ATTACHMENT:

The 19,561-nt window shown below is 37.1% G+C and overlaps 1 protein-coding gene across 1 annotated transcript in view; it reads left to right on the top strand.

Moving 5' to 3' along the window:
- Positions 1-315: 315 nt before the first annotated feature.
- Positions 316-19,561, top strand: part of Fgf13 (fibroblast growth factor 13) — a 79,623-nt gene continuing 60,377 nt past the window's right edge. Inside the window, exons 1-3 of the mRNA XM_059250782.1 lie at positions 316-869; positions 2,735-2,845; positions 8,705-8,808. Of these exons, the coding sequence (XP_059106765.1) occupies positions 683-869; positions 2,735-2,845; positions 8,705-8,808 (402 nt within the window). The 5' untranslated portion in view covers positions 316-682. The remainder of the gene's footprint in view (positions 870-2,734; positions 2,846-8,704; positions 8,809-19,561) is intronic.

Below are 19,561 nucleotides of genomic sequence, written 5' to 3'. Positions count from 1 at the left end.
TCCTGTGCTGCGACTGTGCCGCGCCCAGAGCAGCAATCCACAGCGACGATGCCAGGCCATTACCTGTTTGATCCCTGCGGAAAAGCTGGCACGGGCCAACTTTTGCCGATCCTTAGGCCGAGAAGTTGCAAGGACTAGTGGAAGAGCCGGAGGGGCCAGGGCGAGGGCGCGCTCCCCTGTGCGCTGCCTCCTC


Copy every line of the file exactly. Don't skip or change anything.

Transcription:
The 19,561-nt window shown below is 37.1% G+C and overlaps 1 protein-coding gene across 1 annotated transcript in view; it reads left to right on the top strand.

Moving 5' to 3' along the window:
- Positions 1-315: 315 nt before the first annotated feature.
- Positions 316-19,561, top strand: part of Fgf13 (fibroblast growth factor 13) — a 79,623-nt gene continuing 60,377 nt past the window's right edge. Inside the window, exons 1-3 of the mRNA XM_059250782.1 lie at positions 316-869; positions 2,735-2,845; positions 8,705-8,808. Of these exons, the coding sequence (XP_059106765.1) occupies positions 683-869; positions 2,735-2,845; positions 8,705-8,808 (402 nt within the window). The 5' untranslated portion in view covers positions 316-682. The remainder of the gene's footprint in view (positions 870-2,734; positions 2,846-8,704; positions 8,809-19,561) is intronic.

Below are 19,561 nucleotides of genomic sequence, written 5' to 3'. Positions count from 1 at the left end.
TCCTGTGCTGCGACTGTGCCGCGCCCAGAGCAGCAATCCACAGCGACGATGCCAGGCCATTACCTGTTTGATCCCTGCGGAAAAGCTGGCACGGGCCAACTTTTGCCGATCCTTAGGCCGAGAAGTTGCAAGGACTAGTGGAAGAGCCGGAGGGGCCAGGGCGAGGGCGCGCTCCCCTGTGCGCTGCCTCCTC